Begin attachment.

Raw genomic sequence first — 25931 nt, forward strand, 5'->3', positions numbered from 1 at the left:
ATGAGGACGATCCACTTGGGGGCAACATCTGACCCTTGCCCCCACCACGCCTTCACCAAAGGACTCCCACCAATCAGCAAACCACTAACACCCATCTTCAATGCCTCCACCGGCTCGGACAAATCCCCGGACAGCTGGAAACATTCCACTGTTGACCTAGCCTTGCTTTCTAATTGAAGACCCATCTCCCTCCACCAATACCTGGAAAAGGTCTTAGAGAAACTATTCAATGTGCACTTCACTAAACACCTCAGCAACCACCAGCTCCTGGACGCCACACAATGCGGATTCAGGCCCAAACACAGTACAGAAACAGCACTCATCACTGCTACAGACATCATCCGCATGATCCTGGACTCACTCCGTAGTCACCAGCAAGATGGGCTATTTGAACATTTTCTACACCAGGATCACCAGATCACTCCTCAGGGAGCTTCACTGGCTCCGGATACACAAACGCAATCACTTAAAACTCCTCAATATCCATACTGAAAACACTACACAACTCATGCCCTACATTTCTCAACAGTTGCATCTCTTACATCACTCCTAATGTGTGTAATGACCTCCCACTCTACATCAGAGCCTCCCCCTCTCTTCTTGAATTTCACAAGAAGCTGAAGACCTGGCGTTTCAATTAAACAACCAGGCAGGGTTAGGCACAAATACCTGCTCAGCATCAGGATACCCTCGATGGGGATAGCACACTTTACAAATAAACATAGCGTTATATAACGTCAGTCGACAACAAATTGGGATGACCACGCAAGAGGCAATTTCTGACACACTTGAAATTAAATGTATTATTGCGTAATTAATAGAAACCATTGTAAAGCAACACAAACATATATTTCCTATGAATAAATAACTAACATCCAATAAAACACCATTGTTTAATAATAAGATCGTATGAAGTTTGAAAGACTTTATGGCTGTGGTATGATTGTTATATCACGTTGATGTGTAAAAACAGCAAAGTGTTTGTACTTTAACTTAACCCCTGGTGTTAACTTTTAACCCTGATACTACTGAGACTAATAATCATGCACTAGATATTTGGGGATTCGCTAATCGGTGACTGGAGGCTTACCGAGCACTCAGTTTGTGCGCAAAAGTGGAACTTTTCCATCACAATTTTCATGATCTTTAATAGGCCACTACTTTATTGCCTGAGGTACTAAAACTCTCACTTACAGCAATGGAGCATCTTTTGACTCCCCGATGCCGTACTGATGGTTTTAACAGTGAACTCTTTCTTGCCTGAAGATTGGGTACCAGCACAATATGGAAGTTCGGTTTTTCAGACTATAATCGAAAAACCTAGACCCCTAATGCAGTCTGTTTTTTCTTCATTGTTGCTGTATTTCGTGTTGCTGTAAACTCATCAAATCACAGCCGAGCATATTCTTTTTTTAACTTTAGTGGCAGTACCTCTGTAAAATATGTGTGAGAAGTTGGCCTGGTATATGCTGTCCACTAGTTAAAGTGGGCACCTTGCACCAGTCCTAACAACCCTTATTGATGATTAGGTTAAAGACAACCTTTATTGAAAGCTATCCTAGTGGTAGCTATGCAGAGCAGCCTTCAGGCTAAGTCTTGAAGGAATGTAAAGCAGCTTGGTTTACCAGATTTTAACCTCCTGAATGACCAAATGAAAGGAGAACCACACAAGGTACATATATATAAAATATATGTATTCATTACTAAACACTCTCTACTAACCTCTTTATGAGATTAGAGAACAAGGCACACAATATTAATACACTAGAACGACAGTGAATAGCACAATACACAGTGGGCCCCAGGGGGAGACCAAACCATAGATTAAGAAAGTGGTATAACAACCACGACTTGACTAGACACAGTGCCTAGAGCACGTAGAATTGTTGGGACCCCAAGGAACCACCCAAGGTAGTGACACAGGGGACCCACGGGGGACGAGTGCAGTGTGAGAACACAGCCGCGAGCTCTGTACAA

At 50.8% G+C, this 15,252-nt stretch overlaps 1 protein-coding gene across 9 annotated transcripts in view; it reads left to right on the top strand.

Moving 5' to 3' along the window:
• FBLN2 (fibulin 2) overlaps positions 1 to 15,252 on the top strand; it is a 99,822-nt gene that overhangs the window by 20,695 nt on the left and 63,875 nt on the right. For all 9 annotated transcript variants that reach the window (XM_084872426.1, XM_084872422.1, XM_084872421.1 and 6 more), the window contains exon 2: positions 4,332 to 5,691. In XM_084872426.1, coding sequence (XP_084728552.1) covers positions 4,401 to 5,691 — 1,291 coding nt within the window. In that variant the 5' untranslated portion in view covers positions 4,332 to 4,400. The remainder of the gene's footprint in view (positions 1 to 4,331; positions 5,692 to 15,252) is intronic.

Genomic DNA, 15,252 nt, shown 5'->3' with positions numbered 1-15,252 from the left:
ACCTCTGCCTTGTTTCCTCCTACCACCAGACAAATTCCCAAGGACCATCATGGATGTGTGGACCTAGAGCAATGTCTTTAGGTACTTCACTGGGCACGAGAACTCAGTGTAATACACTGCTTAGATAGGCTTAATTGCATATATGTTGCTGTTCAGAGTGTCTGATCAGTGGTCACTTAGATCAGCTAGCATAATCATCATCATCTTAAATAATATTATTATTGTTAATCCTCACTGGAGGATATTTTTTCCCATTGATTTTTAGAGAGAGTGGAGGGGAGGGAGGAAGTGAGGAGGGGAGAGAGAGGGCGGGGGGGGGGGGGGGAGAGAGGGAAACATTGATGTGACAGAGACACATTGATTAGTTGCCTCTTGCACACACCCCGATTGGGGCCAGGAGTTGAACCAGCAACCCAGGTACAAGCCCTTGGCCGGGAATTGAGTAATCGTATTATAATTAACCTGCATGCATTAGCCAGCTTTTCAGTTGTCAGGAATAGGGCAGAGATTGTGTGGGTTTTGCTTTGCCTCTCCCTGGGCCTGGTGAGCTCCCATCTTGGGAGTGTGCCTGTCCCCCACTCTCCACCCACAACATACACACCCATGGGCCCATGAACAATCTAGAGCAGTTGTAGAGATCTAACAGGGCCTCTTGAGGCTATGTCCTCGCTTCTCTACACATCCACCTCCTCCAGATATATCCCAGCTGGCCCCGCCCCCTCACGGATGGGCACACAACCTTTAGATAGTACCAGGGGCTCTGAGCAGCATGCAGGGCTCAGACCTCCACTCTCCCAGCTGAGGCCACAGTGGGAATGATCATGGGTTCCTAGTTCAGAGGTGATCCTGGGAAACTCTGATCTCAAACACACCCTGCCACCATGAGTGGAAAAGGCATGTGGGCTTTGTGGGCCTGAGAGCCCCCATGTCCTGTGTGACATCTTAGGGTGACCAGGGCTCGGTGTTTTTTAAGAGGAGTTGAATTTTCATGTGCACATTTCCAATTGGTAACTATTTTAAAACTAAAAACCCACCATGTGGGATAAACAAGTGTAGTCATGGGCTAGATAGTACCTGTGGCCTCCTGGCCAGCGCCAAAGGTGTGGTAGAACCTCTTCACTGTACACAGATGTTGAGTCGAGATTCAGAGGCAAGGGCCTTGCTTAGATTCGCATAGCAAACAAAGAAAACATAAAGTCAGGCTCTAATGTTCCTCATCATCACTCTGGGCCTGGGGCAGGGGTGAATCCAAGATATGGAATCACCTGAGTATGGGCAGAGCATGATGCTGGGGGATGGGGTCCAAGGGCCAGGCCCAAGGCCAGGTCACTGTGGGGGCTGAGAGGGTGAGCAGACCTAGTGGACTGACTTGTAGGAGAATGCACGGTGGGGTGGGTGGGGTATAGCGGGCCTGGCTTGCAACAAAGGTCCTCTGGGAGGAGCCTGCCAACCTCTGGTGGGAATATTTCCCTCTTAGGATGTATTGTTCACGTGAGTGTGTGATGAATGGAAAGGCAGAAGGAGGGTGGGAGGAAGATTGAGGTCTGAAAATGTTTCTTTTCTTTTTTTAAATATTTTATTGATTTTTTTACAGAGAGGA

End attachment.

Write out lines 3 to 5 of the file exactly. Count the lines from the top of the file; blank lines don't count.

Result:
At 50.8% G+C, this 15,252-nt stretch overlaps 1 protein-coding gene across 9 annotated transcripts in view; it reads left to right on the top strand.

Moving 5' to 3' along the window:
• FBLN2 (fibulin 2) overlaps positions 1 to 15,252 on the top strand; it is a 99,822-nt gene that overhangs the window by 20,695 nt on the left and 63,875 nt on the right. For all 9 annotated transcript variants that reach the window (XM_084872426.1, XM_084872422.1, XM_084872421.1 and 6 more), the window contains exon 2: positions 4,332 to 5,691. In XM_084872426.1, coding sequence (XP_084728552.1) covers positions 4,401 to 5,691 — 1,291 coding nt within the window. In that variant the 5' untranslated portion in view covers positions 4,332 to 4,400. The remainder of the gene's footprint in view (positions 1 to 4,331; positions 5,692 to 15,252) is intronic.